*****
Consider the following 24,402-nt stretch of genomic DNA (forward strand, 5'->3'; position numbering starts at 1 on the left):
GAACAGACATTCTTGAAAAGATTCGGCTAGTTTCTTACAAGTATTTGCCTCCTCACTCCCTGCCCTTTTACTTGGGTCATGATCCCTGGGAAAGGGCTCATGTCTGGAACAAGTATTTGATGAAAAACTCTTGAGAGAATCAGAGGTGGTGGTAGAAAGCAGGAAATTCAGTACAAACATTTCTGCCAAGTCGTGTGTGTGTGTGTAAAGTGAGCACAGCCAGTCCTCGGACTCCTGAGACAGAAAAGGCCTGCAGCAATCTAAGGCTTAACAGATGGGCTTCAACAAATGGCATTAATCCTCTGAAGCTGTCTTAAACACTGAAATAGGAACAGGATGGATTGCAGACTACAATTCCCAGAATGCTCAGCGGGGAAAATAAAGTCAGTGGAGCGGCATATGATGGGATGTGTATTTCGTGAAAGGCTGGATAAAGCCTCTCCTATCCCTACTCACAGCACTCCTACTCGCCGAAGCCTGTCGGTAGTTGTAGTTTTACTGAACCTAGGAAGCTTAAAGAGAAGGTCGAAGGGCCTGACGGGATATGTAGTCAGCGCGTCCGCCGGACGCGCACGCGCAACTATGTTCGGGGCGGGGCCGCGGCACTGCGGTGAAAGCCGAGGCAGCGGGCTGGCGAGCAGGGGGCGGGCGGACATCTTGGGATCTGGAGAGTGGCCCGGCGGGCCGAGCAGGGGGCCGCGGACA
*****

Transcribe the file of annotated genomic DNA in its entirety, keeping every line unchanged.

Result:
Consider the following 24,402-nt stretch of genomic DNA (forward strand, 5'->3'; position numbering starts at 1 on the left):
GAACAGACATTCTTGAAAAGATTCGGCTAGTTTCTTACAAGTATTTGCCTCCTCACTCCCTGCCCTTTTACTTGGGTCATGATCCCTGGGAAAGGGCTCATGTCTGGAACAAGTATTTGATGAAAAACTCTTGAGAGAATCAGAGGTGGTGGTAGAAAGCAGGAAATTCAGTACAAACATTTCTGCCAAGTCGTGTGTGTGTGTGTAAAGTGAGCACAGCCAGTCCTCGGACTCCTGAGACAGAAAAGGCCTGCAGCAATCTAAGGCTTAACAGATGGGCTTCAACAAATGGCATTAATCCTCTGAAGCTGTCTTAAACACTGAAATAGGAACAGGATGGATTGCAGACTACAATTCCCAGAATGCTCAGCGGGGAAAATAAAGTCAGTGGAGCGGCATATGATGGGATGTGTATTTCGTGAAAGGCTGGATAAAGCCTCTCCTATCCCTACTCACAGCACTCCTACTCGCCGAAGCCTGTCGGTAGTTGTAGTTTTACTGAACCTAGGAAGCTTAAAGAGAAGGTCGAAGGGCCTGACGGGATATGTAGTCAGCGCGTCCGCCGGACGCGCACGCGCAACTATGTTCGGGGCGGGGCCGCGGCACTGCGGTGAAAGCCGAGGCAGCGGGCTGGCGAGCAGGGGGCGGGCGGACATCTTGGGATCTGGAGAGTGGCCCGGCGGGCCGAGCAGGGGGCCGCGGACA